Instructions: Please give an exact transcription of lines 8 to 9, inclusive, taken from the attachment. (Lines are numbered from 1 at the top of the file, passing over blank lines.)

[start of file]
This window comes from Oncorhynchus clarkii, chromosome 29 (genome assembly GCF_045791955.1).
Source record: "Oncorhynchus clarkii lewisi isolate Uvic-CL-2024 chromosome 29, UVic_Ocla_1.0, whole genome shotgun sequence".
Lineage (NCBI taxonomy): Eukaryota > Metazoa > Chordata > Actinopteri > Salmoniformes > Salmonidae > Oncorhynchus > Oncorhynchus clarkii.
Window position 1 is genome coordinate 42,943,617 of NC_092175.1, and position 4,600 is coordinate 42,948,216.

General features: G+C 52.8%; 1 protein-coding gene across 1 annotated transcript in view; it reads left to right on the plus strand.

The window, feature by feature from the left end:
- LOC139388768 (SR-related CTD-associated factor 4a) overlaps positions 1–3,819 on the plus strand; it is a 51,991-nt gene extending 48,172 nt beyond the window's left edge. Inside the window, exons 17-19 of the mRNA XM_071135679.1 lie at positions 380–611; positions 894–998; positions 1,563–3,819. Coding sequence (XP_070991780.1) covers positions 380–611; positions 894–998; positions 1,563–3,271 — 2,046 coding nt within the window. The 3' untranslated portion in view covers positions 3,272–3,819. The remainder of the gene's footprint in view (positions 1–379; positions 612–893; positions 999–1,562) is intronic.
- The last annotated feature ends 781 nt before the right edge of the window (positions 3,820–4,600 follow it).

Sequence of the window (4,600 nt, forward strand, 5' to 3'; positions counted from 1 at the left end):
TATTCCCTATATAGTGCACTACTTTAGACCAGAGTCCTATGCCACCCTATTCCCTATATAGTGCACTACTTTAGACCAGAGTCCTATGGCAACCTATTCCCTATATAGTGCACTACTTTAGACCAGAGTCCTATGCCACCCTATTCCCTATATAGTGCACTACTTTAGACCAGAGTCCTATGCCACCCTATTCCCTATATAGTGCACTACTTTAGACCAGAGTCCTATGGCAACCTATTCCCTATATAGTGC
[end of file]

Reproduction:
- The last annotated feature ends 781 nt before the right edge of the window (positions 3,820–4,600 follow it).

Sequence of the window (4,600 nt, forward strand, 5' to 3'; positions counted from 1 at the left end):